God's Country by Peter Jennings and Todd Brewster
The ghost of William Jennings Bryan smiles on Aiken, S.C. -- where the debate between evolution and creationism still rages
Even though Tennessee actually won the Scopes trial – named for John T. Scopes, the teacher who agreed to test the law – it has long been believed that by making a buffoon of fundamentalist lawyer William Jennings Bryan (read transcript), the famous courtroom attorney Clarence Darrow settled the argument on the side of science: reason triumphing over faith, modernism over tradition. Distinguished historians including Henry Steele Commager, writing in the middle of the twentieth century, saw Scopes as just such a turning point in American history. And yet, we now know nothing could have been further from the truth. In defiance of popular culture and the nation’s educated power elite, religious traditionalism, has refused to die; indeed, seventy-five years later, in the age of the human genome project and nanotechnology, it thrives.
The statistics are clear. While nearly all Americans (95 percent) profess to believe in some kind of God, almost half (47 percent) believe in the Biblical story of creation, and more than a third (44 percent, including the reigning president, George W. Bush) describe themselves as "born again" or "evangelical," statistics which dramatically set Americans apart from the rest of the Western world.
Far from ending the central importance of traditional religion in American society, the Scopes trial appears to have been a landmark in re-affirming it: after Scopes, Arkansas and Mississippi joined with Tennessee to enact laws against the teaching of evolution, while innumerable local school boards, particularly in the South, imposed restrictions on its teaching. Only with the Supreme Court decisions of the 1960s and 1970s, when the political and social turmoil of the day prompted Time to ask "Is God dead?" did the mood change. Religion was forced out of the schools, allowing evolution to creep back in. Yet while it has since become an accepted fact in "enlightened," urban Western society that when it comes to explaining the universe, science takes precedence over faith, it has also continued to be apparent that a sizable part of the American population – if not an outright majority – strongly disagrees.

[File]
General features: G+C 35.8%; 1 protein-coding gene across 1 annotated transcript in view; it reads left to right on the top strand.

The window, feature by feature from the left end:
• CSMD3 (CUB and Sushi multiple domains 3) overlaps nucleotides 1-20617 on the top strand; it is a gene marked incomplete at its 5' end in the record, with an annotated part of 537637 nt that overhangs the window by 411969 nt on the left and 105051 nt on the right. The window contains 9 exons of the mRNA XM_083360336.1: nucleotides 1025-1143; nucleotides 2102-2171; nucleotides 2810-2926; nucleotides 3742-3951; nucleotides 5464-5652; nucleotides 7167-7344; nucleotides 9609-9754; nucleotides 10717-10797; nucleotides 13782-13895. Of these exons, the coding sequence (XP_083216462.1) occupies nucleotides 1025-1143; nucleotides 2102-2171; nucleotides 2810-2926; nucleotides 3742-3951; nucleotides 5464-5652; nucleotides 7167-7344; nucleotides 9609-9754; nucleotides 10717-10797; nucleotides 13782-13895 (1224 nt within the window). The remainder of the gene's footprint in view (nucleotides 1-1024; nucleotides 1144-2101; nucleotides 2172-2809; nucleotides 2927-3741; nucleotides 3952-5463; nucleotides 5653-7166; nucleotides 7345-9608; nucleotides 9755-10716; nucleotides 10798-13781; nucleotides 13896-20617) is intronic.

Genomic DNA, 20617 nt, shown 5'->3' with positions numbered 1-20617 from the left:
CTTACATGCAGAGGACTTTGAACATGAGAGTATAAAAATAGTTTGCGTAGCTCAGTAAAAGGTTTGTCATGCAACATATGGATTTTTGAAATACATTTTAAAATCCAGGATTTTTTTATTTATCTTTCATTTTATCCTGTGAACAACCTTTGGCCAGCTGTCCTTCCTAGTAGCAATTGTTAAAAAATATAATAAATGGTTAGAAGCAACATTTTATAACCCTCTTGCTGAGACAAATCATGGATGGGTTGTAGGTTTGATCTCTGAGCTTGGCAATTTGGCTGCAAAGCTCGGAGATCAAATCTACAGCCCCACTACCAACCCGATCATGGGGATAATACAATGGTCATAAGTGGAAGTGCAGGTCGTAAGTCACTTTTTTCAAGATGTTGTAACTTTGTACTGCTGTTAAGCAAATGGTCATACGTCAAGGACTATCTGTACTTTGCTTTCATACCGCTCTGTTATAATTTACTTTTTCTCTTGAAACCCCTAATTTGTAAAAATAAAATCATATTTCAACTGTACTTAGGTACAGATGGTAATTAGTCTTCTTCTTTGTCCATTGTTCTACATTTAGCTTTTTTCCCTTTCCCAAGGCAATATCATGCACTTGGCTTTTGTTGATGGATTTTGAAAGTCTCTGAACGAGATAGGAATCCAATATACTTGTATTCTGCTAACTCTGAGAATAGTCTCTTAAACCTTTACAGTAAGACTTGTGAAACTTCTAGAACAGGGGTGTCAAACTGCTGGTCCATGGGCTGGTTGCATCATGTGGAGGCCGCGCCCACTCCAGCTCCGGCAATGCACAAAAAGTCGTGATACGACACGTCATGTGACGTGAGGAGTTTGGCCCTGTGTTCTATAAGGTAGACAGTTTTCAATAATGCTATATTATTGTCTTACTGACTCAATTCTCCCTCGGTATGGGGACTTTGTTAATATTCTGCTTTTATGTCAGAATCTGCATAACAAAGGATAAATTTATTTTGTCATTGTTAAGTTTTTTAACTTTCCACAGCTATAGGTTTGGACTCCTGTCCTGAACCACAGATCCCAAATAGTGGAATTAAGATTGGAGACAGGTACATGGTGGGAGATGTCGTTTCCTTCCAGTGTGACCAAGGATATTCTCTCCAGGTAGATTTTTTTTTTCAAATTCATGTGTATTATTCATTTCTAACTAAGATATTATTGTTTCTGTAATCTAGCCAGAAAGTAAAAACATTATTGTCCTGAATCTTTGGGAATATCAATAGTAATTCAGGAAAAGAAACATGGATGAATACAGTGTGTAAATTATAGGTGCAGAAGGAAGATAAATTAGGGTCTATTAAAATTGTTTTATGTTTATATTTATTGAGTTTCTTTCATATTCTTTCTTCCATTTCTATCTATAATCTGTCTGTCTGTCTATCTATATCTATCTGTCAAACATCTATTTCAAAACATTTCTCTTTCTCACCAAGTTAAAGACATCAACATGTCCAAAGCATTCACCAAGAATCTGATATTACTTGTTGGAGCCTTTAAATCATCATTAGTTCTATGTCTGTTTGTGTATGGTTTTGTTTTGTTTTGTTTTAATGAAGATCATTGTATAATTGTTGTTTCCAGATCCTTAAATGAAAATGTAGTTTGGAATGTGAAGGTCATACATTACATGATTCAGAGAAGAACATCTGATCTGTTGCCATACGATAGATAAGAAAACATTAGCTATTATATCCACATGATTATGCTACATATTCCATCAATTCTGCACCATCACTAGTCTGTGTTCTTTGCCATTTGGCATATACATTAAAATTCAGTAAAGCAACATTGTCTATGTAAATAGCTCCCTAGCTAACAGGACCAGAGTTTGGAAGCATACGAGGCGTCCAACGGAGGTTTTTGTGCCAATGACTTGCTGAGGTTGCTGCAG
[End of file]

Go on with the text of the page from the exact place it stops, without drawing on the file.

In the eighteenth century, Americans debated the line between science and religion, and worried over the decline of morality. In Aiken, in the twenty-first century, they debate the line between science and religion and worry over the decline of morality. Just how can a religious nation reconcile faith with science and reason? In a democracy, does the majority have the right to dictate its will even if that will should run against well-established science? Is the freedom to practice religion denied when the state teaches something wholly inconsistent with – indeed, hostile to – mainstream faith? Is science inherently godless; and does its world view erode the ability to establish right from wrong? In a secular society, what moral authority can take the place of religion? Without moral authority, does society decay?